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Have Eyes and Ears Open

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Feb. 21

Readings: Jer 17:5-10; Lk 16:19-31

"There was a rich man who dressed in purple garments and fine linen and dined sumptuously each day. And lying at his door was a poor man named Lazarus." Lk 16:19-20

A woman assaulted at a subway stop in New York City several years ago later recalled the image that will be etched in her mind forever. As she struggled against her assailant, she saw a man on a bench about 100 yards away wearing headphones and happily moving to the sound of a beat — utterly oblivious to the harm she was enduring.

What a brutally stark contrast in experiences between the woman and the man with the headphones. As brutal a contrast as that of the life of the rich man compared with Lazarus.

Many of us may read the Parable of the Rich Man and Lazarus and privately breathe a sigh of relief. Certainly we're not rich, so we must be safe from the eternal punishment of the rich man. But the lesson here is not that it is sinful to be rich. Indeed, Abraham himself had been wealthy, but he was also very generous. He knew that heeding God meant serving others.

The point is, wealth is not the offense. It's what you do with it. The lure of greed and the pursuit of happiness without regard to our neighbors are sins that transcend economic standing. This parable is about roots, the roots of our heart. Do they seek nourishment from earthly treasure? Or do they draw from the eternal spring of God's compassion, which offers succor to a suffering world?

We must be rich toward God and rich in faith. All of us face death. And it is then when we will be judged. Jesus makes perfectly clear that we have been given fair warning to embrace the word of God. It's as clear and real as the suffering that surrounds us. It's as clear as the screams of the woman in the subway. But are we listening?

Dear Lord, help me to provide comfort to those in need. May I place my neighbors' own happiness above that of my own. I hear Your call for compassion. May I reject the lures of greed. Amen.

Scripture
Deut 24:10-22
Ps 73:12
Zech 7:9-10

Catechism
2439,
2544-45, 2556

Diary of St. Faustina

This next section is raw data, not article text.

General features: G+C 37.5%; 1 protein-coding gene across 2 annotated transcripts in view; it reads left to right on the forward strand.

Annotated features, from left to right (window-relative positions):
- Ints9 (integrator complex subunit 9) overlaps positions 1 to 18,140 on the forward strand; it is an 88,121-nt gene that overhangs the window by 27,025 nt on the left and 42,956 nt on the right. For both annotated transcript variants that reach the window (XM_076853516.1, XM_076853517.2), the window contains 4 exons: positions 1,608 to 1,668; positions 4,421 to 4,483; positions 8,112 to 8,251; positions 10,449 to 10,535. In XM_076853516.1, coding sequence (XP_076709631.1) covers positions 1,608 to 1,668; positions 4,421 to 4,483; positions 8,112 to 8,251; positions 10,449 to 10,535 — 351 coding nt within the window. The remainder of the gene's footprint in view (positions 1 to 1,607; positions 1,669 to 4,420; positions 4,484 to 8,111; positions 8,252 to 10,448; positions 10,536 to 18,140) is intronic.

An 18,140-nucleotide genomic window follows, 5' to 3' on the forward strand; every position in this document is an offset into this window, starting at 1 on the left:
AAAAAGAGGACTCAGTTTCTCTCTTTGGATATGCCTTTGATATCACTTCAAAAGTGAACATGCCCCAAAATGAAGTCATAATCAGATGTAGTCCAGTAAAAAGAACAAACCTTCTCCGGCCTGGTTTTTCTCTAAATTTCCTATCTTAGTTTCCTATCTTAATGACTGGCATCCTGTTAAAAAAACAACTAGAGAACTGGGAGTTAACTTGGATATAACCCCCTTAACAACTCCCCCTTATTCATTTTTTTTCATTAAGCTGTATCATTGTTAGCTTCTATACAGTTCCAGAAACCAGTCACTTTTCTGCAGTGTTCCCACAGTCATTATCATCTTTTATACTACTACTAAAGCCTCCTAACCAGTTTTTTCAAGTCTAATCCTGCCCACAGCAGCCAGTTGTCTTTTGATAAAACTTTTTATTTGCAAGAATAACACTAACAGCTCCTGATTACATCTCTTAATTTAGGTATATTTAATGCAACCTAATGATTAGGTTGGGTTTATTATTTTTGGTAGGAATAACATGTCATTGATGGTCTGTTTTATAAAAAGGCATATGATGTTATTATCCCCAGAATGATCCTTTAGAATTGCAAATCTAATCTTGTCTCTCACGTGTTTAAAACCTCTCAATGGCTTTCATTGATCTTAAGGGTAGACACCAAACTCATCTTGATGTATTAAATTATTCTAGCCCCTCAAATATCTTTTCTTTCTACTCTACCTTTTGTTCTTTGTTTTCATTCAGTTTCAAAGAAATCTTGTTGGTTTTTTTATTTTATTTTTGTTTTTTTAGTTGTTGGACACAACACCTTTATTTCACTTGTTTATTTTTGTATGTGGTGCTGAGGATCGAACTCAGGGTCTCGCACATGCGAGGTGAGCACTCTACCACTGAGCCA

1155-58

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Mary - Feb 21, 2008

Thank you for this reflection - I was just about to start worrying about the decline of the stock market and its effects on my retirement account. Reading this reflection reminded me that my real treasure is in heaven and my job on earth is to share the wealth I have with those who have much less and need much more. Thank you.

Elizabeth - Feb 22, 2008

I often wonder if it is sinful to throw out the dozens of religious order requests for donations that I receive daily. They all seem to include a rosary, medal, statuette, prayer booklet, raffle tickets, etc. which I did not request. I recognize that they all need donations, but I feel bombarded with guilt-inducing mail if I can't respond to every request, especially when they include one of those religious articles, which I can't bring myself to throw out. Please advise how to handle this chaotic mail situation in the eyes of God - is it sinful to throw out pictures of Jesus, Mary, and saints, as well as the cheaply made religious articles? My friends and family struggle with this same dilemma.

Eileen - Feb 22, 2008

Elizabeth, thank you for asking the question that has been in my mind for a long time. I try to be generous with those in need around me first. There is so much need for bare essentials at this time. I pass on medals, rosaries etc to friend and relatives. I've been known to leave articles in waiting rooms at hospitals.

Richronsea - Feb 22, 2008

THANK YOU LORD FOR THE GRACE TO HELP THE DETROIT RESCUE MISSION, COVENANT HOUSE IN NEW YORK, CARE, AND CATHOLIC RELIEF SERVICES AND MANY OTHERS. YOU GRANT ME MORE THAN I DESERVE.